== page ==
Rep. Michele Bachmann has become the latest high-profile conservative to bag the rapidly unraveling Tea Party Convention in Nashville next week.
The Minnesota Republican, who has become something of a heroine of the Tea Party movement, decided Thursday morning that she is cancelling her appearance at the Gaylord Opryland Hotel next Friday, where she was scheduled to be a breakfast speaker.
Bachmann’s office cited the same concerns that other Tea Party activists have voiced about the first-of-its-kind national gathering: namely, the for-profit model of organizer Judson Phillips, a self-described “small town lawyer” with a history of financial problems.
Phillips has announced that the $549-a-head convention featuring Sarah Palin is sold out. But Tea Party critics and allies alike have been asking questions about what Phillips plans to do with the money. Concrete answers have been in short supply, and in the end it looked like too big a risk for any public office holder.
“We’re out,” said Bachmann spokesman Dave Dziok. “It comes down to conflicting advice as to how these profits are going to be used after the fact. We’d rather err on the side of caution than do it and find out it’s improper... with somebody saying ‘they’re using the money from an event you were at to support this and this,’ which comes as a direct conflict with what you’re doing as a member of Congress.”
One of the only other elected officials scheduled to appear, Rep. Marsha Blackburn, R-Tenn., also has backed out, citing similar concerns.
Both Blackburn and Bachmann sought legal guidance in recent days from lawyers in the House Ethics Committee. According to Dziok, they got “conflicting advice.”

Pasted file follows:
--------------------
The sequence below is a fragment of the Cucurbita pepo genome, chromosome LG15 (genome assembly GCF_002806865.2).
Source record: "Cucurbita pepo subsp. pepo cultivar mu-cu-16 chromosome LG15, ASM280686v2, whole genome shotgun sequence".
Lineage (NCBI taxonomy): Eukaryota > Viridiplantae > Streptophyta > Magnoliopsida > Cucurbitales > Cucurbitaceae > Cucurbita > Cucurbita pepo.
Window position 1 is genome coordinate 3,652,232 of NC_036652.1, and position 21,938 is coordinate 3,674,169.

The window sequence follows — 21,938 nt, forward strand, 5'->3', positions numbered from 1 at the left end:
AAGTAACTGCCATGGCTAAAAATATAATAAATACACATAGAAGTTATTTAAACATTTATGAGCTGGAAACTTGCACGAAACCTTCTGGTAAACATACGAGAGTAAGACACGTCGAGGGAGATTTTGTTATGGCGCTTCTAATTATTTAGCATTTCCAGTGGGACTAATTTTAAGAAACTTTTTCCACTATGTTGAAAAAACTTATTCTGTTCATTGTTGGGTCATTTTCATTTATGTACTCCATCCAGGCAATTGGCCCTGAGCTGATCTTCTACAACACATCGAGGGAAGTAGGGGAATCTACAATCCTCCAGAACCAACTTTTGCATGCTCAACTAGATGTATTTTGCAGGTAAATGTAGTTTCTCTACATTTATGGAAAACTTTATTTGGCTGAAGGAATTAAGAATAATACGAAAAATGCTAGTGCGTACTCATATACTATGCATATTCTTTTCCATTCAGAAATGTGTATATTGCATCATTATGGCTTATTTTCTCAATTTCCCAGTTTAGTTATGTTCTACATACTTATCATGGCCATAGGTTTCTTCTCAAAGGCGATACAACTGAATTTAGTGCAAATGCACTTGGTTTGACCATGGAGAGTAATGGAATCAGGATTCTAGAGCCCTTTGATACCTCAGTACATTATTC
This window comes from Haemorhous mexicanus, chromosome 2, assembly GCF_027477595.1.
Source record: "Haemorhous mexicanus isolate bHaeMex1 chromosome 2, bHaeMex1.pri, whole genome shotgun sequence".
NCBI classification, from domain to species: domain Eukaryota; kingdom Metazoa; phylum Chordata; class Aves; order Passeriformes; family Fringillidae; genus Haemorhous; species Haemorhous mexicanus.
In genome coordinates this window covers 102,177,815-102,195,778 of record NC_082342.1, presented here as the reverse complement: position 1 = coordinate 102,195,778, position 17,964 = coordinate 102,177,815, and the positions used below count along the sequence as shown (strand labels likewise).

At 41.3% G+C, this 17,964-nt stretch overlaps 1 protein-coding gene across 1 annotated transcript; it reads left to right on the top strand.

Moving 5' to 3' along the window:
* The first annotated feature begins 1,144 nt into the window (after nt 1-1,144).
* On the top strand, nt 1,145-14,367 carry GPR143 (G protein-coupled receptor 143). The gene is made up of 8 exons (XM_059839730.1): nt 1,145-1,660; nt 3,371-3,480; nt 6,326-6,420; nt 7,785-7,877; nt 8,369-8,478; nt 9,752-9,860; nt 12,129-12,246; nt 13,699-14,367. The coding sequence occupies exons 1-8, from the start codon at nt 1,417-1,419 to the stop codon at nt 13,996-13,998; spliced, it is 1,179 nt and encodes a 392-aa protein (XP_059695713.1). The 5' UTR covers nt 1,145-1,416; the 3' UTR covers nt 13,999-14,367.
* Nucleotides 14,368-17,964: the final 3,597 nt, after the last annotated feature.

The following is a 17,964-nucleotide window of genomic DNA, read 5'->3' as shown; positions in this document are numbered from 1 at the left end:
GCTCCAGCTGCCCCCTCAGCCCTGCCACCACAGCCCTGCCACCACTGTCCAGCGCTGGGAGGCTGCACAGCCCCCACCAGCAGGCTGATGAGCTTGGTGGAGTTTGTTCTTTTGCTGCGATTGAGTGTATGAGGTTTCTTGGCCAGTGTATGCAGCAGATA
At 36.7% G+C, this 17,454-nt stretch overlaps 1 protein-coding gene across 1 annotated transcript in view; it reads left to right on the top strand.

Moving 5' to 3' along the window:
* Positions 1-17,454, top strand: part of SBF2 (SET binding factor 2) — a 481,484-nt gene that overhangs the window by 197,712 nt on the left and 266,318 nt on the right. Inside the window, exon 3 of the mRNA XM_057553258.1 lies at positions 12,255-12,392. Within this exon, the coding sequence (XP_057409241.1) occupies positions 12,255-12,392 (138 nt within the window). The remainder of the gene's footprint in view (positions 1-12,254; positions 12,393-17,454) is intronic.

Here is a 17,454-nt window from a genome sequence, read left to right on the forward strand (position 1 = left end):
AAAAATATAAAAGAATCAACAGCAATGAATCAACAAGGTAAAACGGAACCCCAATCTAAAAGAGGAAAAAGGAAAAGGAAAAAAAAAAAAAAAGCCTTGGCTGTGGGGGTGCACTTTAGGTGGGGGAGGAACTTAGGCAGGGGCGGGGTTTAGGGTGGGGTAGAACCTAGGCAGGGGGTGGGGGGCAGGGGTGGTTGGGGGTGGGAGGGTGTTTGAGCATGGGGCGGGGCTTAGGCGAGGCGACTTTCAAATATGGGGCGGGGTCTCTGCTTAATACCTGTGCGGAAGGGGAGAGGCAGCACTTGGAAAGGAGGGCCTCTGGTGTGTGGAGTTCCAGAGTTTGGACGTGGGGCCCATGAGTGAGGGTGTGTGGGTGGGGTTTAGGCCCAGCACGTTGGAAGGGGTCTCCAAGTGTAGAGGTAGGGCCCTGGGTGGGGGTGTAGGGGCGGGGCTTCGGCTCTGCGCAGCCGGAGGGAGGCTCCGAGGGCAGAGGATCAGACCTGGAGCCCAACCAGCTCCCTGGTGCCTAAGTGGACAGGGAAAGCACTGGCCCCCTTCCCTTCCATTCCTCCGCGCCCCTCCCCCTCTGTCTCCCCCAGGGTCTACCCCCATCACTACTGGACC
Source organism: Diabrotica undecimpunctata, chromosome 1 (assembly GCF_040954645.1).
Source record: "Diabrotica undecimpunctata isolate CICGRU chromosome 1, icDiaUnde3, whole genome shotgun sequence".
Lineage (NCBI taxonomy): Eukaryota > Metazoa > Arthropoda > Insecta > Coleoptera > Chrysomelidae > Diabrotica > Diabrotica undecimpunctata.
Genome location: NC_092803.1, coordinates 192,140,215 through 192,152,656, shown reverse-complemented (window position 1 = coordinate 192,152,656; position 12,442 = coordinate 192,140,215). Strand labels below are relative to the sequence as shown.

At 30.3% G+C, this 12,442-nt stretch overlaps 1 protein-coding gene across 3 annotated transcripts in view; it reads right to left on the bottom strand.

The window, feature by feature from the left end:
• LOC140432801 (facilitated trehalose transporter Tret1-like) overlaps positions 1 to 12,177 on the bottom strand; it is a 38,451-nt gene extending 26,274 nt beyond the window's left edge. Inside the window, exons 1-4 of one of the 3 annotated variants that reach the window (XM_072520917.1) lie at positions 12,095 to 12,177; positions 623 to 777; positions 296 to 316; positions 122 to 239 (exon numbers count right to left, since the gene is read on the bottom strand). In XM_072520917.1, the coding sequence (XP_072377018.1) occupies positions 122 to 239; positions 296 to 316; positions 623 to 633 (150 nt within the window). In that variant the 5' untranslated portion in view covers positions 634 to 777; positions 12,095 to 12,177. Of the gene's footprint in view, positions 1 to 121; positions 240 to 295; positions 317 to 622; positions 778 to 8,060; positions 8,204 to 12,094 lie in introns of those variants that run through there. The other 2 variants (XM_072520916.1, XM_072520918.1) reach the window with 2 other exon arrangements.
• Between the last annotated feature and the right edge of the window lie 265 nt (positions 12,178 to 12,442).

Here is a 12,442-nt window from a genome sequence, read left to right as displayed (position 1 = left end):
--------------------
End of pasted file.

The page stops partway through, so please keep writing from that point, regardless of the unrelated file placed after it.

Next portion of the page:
That was enough to put on the brakes.
No word yet on Palin’s plans, but as a former government official, she may not face the same legal questions.
Unlike Palin, who is reportedly getting a $100,000 speaking fee, Dziok said Bachmann was not getting any money for her speech.
Update: In a formal statement, Bachmann's office made clear that her decision doesn't mean she's turning her back on her Tea Party supporters:
"Some will want to portray her withdrawal as a repudiation of the Tea Party Movement, but that couldn’t be further from the truth. Congresswoman Bachmann remains encouraged by all Americans, regardless of political party, who are concerned about this nation’s future and dwindling prosperity, and continues to be inspired their passion."
Minnesota senators sharply questioned federal appeals court judge Neil Gorsuch during Wednesday's Supreme Court confirmation hearings, grilling him on whether he'd be protect the interests of ordinary people over corporations.
Other business groups like realtors, electric utility Xcel Energy Services, private colleges, tobacco giant Altria, Polymet Mining, health insurers and hospitals contributed to the overall total of $57.7 million to lobby the Legislature, the administration of Gov. Mark Dayton and Metro municipal governments.